Demography is the scientific study of human populations (McDonald, 2014). Demographers study the size, structure, and distribution of human populations. Demographers often use a variety of statistical methods to analyze changes in various subcomponents of human populations, such as births, deaths, or changes in legal status (for example, marriage, divorce, and migration).
Numerous subdisciplines of demography focus on the relationships between the economic, social, cultural, and biological processes influencing a population (Harper, 2018). These subdisciplines include anthropological, economic, family, historical, mathematical, paleo, spatial, and social demography, as well as bio-demography and population studies.
Demographers often make a distinction between basic and applied demography, with the former focused on explaining trends in a population and the latter focused on predicting change (Swanson, Burch, & Tedrow, 1996). Demographers engage in a variety of tasks associated with understanding how population changes over time will affect a wide variety of outcomes. For example, demographers study census data to determine how increases in elderly populations will affect government capacity to fund social security and other programs. Employment opportunities in demography are not limited to government sectors; nonprofit and for-profit organizations hire demographers to understand how population changes will affect their programs, sales, marketing efforts, and other activities.
In Disaster Research
Demography has many applications for hazards and disaster research. Demographers may estimate the number of people impacted by a particular disaster or the extent of vulnerability to disasters within a particular population (Donner & Rodríguez, 2008). Demographers often analyze the impacts that disasters will have on the populations in disaster-prone areas (Schultz & Elliott, 2012).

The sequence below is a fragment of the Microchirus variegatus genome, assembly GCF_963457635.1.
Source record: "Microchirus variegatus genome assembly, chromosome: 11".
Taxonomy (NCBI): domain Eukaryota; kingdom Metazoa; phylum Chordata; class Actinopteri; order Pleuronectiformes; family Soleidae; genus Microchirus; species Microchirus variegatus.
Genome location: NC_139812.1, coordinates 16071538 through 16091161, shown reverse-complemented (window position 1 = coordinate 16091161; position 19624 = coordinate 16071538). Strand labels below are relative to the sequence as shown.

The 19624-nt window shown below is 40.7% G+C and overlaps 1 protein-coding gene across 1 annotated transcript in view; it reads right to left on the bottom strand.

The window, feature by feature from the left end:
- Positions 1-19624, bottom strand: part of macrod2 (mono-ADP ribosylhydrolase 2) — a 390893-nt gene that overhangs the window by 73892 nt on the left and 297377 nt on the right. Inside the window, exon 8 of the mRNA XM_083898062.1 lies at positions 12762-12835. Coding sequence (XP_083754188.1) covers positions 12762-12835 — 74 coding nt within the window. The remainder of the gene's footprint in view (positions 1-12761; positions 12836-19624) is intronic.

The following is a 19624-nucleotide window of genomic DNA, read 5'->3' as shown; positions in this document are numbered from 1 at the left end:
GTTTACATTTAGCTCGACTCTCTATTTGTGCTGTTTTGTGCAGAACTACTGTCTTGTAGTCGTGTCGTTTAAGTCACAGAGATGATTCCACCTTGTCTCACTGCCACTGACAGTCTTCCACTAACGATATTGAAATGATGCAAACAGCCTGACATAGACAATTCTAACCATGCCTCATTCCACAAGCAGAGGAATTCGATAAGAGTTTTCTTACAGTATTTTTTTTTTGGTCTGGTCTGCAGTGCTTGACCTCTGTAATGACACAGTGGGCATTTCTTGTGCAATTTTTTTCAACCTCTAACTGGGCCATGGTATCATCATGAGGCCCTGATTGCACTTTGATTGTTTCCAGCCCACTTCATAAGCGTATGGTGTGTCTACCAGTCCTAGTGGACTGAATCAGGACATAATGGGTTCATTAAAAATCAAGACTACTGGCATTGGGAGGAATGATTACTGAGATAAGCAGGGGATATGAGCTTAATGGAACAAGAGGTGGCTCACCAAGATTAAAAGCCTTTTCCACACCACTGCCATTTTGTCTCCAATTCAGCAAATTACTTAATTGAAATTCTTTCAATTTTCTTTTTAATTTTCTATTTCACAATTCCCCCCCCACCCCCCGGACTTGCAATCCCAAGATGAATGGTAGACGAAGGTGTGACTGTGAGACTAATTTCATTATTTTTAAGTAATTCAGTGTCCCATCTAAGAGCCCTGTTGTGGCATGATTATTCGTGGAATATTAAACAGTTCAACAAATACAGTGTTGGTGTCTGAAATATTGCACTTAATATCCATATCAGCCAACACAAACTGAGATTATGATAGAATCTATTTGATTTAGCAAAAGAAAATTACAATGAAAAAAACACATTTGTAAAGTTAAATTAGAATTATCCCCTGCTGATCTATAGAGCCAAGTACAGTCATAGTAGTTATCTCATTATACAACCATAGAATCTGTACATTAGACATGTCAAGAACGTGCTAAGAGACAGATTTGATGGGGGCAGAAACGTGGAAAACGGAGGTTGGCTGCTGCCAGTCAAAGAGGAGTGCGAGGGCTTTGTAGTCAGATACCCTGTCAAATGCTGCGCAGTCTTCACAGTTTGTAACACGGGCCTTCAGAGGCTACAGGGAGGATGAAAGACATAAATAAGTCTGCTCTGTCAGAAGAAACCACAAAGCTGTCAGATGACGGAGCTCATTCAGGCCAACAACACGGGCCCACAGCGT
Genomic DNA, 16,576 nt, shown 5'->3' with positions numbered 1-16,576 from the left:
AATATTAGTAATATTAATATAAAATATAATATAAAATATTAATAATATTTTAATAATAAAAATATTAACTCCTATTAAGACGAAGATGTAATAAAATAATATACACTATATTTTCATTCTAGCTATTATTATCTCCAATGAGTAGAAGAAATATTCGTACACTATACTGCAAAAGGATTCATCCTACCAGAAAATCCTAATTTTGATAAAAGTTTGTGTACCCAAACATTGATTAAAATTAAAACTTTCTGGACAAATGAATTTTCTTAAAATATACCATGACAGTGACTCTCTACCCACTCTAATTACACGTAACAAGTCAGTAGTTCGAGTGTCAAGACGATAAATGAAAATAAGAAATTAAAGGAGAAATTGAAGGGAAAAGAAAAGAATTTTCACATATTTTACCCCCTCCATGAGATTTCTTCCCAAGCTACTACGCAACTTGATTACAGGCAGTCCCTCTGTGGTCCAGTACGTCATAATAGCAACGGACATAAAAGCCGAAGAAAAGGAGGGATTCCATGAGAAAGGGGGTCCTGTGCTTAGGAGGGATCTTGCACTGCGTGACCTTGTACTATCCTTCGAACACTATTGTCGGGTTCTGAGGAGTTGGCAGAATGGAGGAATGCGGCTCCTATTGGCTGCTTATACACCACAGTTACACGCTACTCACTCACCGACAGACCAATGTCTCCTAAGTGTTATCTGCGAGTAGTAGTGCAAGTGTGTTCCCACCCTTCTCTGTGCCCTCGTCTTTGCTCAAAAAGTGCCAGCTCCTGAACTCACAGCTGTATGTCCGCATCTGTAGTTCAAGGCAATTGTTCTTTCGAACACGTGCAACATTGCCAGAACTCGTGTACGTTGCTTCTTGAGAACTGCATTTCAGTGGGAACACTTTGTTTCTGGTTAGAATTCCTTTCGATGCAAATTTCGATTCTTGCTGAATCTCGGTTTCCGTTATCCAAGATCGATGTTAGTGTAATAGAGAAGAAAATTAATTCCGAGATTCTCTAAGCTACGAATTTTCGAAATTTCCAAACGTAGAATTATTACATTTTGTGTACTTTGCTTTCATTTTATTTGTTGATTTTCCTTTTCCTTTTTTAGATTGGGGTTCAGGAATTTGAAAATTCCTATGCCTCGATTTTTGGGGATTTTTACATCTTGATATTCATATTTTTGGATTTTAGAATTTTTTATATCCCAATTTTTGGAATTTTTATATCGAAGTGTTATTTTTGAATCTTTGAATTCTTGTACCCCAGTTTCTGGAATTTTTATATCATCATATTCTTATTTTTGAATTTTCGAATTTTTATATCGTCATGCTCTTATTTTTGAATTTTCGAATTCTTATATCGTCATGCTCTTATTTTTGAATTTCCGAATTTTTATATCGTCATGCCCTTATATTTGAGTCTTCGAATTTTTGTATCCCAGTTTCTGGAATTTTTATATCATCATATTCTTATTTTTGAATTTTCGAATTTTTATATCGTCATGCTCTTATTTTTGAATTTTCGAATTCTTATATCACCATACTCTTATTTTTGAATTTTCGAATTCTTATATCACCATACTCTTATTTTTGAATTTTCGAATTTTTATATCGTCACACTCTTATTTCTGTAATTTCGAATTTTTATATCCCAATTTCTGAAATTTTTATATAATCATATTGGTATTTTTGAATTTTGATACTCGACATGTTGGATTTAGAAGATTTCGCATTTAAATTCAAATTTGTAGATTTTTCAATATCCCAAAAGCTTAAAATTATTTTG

Demography. (2018). In Wikipedia. Retrieved August 20, 2018, from https://en.wikipedia.org/wiki/Demography
Donner, W., & Rodríguez, H. (2008). Population Composition, Migration and Inequality: The Influence of Demographic Changes on Disaster Risk and Vulnerability. Social Forces 87(2), 1089-1114. https://dx.doi.org/10.1353/sof.0.0141
Harper, S. (2018.) Demography: A Very Short Introduction. Oxford: Oxford University Press.
McDonald, P. (2014). Demography: The Scientific Study of Population. International Union for the Scientific Study of Population. Retrieved August 20, 2018, from https://iussp.org/en/what-demography-peter-mcdonald
Schultz, J. & Elliott, J. R. (2012). Natural Disasters and Local Demographic Change in the United States. Population and Environment 34(3), 293-312. http://dx.doi.org/10.1007/s11111-012-0171-7
Swanson, D. A., Burch, T. K., & Tedrow, L. M. (1996). What Is Applied Demography? Population Research and Policy Review, 15(5-6), 403-418.
CONVERGE is funded by the National Science Foundation (NSF), Division of Civil, Mechanical, and Manufacturing Innovation, Program on Humans, Disasters, and the Built Environment (Award #1841338). Any opinions, findings, conclusions, or recommendations expressed in this material are those of the authors and do not necessarily reflect the views of the NSF.